A penny saved is ridiculous.

A penny saved is ridiculous.

Tuesday, March 29, 2016

When titans clash


Batman v Superman: Dawn of Justice isn't as bad as the many negative reviews suggest, but it isn't nearly as good as it could have been.  One of the biggest problems is that the first ninety minutes are a bit of a slog, which there really isn't an excuse for in a superhero movie, especially one featuring the first big-screen joint appearance of Batman and Superman.

I also felt bad for all the little kids in their Batman and Superman tee shirts, being dragged along by their parents to the movie.  Whether or not one thinks it's a movie of quality, it's pretty inarguable that there isn't much for the kids in Batman v Superman. And that's a shame. The movie is dark, grim, and talky, and laced with a fair amount of intense, disturbing violence.

I think the Marvel movies have shown that it's not all that hard to have both themes and plot lines adults can enjoy while including lots of elements to wow the kids.  It just seems strange that Warner Bros. thought that this two-and-a-half-hour, grimy-looking cauldron of violence, nightmarish dream sequences, and muddled plotting was the way to go to launch its DC Comics cinematic universe.

Positives?  The last hour of the movie has some good action (though the eventual Batman versus Superman fight is not a huge part of it, despite the film's title) and it was fun to see Wonder Woman eventually enter the fray.  And all the actors did a good job.

And, hey, to be fair, one person's muddled plotting is another person's complex, multi-layered plotting, and one person's long slog to get to the point is another person's immersive storytelling. And what I saw as relentlessly grim themes and visuals will be "refreshingly adult" to others. So some people won't be bothered by some of the things that I, as well as many critics, didn't like.

But for me, I think it's sort of a shame that Batman v Superman: Dawn of Justice hit a solid double when a home run or even a grand slam (both commercially and creatively) were definitely within reach.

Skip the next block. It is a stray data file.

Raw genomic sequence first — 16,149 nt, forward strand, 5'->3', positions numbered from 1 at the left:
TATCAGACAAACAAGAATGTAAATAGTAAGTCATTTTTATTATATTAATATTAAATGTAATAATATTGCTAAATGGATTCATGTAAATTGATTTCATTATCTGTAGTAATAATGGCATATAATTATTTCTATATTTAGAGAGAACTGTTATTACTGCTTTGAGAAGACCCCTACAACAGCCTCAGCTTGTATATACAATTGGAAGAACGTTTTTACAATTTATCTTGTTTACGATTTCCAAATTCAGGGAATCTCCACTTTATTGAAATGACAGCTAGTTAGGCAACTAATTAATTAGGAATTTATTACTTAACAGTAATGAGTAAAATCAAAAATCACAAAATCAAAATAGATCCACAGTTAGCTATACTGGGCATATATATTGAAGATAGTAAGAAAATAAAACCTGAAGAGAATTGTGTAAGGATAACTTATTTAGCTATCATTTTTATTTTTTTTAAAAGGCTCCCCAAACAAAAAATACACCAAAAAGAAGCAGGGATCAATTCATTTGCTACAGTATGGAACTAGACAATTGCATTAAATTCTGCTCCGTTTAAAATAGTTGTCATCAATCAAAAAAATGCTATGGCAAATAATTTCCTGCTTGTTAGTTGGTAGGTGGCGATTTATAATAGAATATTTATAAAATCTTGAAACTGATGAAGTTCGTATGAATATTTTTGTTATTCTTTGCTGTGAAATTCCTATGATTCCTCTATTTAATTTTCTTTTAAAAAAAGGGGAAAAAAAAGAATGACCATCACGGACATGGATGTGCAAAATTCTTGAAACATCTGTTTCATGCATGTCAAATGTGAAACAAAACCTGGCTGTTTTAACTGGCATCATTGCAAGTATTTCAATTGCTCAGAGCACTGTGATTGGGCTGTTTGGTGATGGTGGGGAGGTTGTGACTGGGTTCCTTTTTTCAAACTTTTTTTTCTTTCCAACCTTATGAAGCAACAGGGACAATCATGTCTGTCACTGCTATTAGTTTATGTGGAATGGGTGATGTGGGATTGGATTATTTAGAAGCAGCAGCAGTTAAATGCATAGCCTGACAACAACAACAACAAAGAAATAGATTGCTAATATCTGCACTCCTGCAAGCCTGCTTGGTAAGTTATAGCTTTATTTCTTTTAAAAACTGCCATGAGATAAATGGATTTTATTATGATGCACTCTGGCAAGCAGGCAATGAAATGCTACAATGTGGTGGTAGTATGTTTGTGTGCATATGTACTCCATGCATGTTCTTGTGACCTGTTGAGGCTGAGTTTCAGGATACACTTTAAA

Tuesday, March 1, 2016

Taxes made exciting


The Patriot Threat was my first Steve Berry novel, and I enjoyed it. Reading about some of his other titles, apparently Mr. Berry's formula is to take mysteries, legends, controversies, and the like from America history and craft them into novels where his hero Cotton Malone and his allies try to prevent something catastrophic from happening if a particular secret from the past gets out. In The Patriot Threat the secrets involve- interestingly, for a fast-paced thriller- taxes and debt.

I enjoyed learning a little about the process that established a national income tax, and- going further back- how debts incurred during the U.S. revolution have gone- for many complicated reasons- unresolved for centuries. In fact, either of these topics- at least in the involving way Mr. Berry describes them- would have been enough for its own book.

To enjoy The Patriot Threat, you admittedly have to let things ride a little and not scrutinize things too closely. After all, using one of the book's mysteries as an example, could a foreign power really bring down the U.S. simply by discovering old hidden documents suggesting that the amendment to the Constitution establishing a federal income tax may not have been properly ratified, thus making the tax illegal (and promptly eliminating the government's main revenue stream)? Knowing our government and politicians, I think they'd figure a way around such a revelation to assure that the tax would go on.

But it's all fascinating nonetheless, and the variety of scenes and scenarios keep the reader engaged: we have action on a cruise ship; we jump back in time to FDR's administration where a puzzle and scavenger hunt is set in motion; back in the present day, we have a North Korean villain and plot that skillfully mixes James Bond-style larger-than-life characterizations and plot mechanics with all-too-real (and often sad) details about life in North Korea, etc. It also helps that Steve Berry seems to be (at least from his afterword), an engaging, curious, and entertaining guy, who doesn't necessarily believe in all the conspiracies in his books, only that he thinks they're... interesting. In other words, he's not a crazy guy writing crazy conspiracy theories. He just likes to write entertaining thrillers involving those elements.

I will say that Mr. Berry- indirectly, via his present-day characters discussing the past- is pretty hard on Franklin Delano Roosevelt in the book, but, well... people have their positions on things. And, to be fair, Mr. Berry never lets his particular biases get in the way of his story. He's mainly interested in keeping the pages turning, via action and plot developments, as well as his fascinating forays into the lesser known details of U.S. history. And, really, I think FDR's legacy can survive a little critical scrutiny.

In any event, I'm looking forward to trying another of the author's thrillers in the near future. So far, I think his work is pretty good stuff.

"The Patriot Threat", the most recent "Cotton Malone" thriller, is available on Kindle, in paperback, and on audio. At this writing, the Kindle edition is bargain-priced at $2.99.